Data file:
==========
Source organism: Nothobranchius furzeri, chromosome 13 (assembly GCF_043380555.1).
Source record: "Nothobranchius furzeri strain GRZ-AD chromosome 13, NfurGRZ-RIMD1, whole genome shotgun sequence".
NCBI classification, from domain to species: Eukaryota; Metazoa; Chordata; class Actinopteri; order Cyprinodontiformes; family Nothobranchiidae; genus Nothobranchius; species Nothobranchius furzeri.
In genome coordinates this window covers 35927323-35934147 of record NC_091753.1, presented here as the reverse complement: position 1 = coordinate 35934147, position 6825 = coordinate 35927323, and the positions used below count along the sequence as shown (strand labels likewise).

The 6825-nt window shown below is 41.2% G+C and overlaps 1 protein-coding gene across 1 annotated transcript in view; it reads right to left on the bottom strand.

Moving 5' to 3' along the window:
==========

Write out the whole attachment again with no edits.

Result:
Source organism: Nothobranchius furzeri, chromosome 13 (assembly GCF_043380555.1).
Source record: "Nothobranchius furzeri strain GRZ-AD chromosome 13, NfurGRZ-RIMD1, whole genome shotgun sequence".
NCBI classification, from domain to species: Eukaryota; Metazoa; Chordata; class Actinopteri; order Cyprinodontiformes; family Nothobranchiidae; genus Nothobranchius; species Nothobranchius furzeri.
In genome coordinates this window covers 35927323-35934147 of record NC_091753.1, presented here as the reverse complement: position 1 = coordinate 35934147, position 6825 = coordinate 35927323, and the positions used below count along the sequence as shown (strand labels likewise).

The 6825-nt window shown below is 41.2% G+C and overlaps 1 protein-coding gene across 1 annotated transcript in view; it reads right to left on the bottom strand.

Moving 5' to 3' along the window: